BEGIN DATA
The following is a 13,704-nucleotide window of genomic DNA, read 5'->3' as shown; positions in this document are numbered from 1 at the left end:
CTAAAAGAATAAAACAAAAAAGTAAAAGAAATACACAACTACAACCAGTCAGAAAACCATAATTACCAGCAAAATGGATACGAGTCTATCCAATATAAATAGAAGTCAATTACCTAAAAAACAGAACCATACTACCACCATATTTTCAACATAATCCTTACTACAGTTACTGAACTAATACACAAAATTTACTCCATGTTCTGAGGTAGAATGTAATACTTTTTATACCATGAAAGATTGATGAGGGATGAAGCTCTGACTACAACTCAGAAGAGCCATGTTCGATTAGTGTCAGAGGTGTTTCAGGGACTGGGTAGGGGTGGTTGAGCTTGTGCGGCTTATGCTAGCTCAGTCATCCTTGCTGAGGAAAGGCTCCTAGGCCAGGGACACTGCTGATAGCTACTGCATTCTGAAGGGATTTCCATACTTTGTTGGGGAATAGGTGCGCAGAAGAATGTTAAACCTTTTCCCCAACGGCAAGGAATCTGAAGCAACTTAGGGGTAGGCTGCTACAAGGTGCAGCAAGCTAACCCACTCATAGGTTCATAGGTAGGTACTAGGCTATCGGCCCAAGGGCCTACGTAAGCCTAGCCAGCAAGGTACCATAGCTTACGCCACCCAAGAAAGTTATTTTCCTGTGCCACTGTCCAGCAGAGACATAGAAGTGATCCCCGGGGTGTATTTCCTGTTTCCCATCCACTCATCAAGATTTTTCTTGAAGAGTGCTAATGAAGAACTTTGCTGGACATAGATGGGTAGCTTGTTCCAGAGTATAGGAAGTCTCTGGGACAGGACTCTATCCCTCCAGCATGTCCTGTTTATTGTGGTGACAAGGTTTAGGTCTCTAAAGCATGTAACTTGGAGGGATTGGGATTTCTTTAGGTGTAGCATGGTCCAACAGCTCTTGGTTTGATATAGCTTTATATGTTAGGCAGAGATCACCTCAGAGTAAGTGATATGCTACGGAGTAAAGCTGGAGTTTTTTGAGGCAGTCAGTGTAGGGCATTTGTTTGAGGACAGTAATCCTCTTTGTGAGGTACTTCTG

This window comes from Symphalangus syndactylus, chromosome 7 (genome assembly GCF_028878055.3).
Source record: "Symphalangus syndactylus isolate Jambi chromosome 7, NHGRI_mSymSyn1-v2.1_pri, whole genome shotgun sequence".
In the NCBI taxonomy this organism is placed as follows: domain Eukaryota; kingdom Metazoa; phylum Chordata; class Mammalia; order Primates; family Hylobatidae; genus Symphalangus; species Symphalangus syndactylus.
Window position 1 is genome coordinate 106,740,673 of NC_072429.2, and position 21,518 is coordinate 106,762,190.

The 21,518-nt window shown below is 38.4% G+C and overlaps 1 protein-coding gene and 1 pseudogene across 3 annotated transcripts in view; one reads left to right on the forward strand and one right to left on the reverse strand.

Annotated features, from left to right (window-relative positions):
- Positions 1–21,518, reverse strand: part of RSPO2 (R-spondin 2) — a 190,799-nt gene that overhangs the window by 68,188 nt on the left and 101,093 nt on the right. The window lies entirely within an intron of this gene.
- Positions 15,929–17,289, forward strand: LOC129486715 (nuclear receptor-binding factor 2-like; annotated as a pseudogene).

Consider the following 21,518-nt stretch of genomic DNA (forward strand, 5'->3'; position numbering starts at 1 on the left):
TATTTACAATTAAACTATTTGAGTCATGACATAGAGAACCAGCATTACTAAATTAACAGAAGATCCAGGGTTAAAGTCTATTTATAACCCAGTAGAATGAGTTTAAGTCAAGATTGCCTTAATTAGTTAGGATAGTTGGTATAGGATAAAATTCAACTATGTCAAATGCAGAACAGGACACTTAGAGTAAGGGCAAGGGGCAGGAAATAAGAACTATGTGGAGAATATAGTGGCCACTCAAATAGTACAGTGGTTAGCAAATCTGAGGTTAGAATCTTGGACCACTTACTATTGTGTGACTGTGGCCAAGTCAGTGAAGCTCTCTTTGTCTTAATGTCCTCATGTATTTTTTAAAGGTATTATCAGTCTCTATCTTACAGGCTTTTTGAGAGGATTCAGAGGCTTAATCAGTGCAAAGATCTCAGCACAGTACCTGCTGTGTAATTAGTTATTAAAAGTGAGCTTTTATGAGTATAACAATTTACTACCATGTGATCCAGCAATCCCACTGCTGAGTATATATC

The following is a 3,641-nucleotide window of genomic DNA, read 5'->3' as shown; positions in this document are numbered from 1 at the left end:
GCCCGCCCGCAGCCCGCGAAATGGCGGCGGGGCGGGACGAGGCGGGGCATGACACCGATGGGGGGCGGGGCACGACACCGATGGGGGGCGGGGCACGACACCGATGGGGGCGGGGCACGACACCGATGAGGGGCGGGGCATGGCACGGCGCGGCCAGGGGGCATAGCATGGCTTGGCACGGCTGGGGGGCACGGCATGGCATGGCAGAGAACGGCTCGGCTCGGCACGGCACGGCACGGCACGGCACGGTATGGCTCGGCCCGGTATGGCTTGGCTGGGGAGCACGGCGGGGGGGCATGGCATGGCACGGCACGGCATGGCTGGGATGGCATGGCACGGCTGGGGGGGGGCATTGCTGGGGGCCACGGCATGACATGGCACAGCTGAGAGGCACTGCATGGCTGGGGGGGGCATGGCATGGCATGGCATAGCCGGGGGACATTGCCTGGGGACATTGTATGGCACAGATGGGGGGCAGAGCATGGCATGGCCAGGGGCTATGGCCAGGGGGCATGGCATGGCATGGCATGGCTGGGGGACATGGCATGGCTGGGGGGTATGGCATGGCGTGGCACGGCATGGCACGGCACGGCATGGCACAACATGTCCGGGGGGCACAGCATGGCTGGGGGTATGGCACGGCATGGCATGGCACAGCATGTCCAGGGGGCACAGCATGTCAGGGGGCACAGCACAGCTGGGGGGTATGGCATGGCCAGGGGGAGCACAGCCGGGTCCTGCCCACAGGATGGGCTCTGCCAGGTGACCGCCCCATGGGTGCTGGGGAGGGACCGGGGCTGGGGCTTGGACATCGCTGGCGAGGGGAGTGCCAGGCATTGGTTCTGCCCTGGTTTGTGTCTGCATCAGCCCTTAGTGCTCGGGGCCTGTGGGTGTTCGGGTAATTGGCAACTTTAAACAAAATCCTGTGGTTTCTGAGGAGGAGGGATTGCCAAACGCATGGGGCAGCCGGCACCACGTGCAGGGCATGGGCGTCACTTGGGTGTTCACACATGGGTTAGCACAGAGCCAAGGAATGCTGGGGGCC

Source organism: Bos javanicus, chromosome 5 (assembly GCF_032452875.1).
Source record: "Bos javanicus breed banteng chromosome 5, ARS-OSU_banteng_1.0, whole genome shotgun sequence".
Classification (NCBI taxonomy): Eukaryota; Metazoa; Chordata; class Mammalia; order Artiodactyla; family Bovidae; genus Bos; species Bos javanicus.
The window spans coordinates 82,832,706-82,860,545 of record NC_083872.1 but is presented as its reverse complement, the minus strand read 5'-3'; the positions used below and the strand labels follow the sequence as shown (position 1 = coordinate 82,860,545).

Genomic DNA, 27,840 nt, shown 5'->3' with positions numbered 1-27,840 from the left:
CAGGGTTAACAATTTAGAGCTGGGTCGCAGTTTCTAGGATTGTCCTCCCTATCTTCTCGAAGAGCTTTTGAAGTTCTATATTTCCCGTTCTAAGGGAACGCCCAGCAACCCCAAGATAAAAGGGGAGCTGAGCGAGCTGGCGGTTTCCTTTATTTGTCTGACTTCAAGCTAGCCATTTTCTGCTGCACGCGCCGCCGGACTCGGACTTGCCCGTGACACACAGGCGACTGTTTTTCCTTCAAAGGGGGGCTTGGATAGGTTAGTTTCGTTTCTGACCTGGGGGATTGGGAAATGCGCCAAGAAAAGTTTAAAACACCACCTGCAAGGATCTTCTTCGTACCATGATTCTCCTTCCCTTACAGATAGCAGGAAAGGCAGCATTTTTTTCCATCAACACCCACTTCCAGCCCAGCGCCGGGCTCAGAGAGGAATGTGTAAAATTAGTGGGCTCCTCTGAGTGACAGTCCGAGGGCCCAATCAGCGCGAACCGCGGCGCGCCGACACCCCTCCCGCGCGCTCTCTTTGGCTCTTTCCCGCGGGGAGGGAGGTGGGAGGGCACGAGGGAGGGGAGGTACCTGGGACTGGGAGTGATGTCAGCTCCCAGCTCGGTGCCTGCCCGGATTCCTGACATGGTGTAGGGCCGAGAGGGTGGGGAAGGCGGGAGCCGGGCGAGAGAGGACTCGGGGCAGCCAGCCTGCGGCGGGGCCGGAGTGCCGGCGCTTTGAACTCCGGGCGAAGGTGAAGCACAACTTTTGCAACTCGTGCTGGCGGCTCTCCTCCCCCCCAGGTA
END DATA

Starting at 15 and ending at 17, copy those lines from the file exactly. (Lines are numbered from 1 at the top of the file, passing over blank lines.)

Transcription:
Source organism: Bos javanicus, chromosome 5 (assembly GCF_032452875.1).
Source record: "Bos javanicus breed banteng chromosome 5, ARS-OSU_banteng_1.0, whole genome shotgun sequence".
Classification (NCBI taxonomy): Eukaryota; Metazoa; Chordata; class Mammalia; order Artiodactyla; family Bovidae; genus Bos; species Bos javanicus.